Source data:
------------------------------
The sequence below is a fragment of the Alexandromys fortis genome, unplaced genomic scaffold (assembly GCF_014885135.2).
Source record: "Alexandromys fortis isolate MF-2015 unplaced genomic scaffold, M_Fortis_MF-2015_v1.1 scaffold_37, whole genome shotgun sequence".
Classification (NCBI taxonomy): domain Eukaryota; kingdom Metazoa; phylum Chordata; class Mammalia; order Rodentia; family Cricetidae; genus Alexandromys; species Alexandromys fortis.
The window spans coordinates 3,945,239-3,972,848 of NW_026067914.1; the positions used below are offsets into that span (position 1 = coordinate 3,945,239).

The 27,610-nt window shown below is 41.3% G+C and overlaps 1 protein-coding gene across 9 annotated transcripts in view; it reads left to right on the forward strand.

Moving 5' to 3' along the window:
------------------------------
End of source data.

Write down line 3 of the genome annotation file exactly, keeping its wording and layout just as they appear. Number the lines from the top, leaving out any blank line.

Classification (NCBI taxonomy): domain Eukaryota; kingdom Metazoa; phylum Chordata; class Mammalia; order Rodentia; family Cricetidae; genus Alexandromys; species Alexandromys fortis.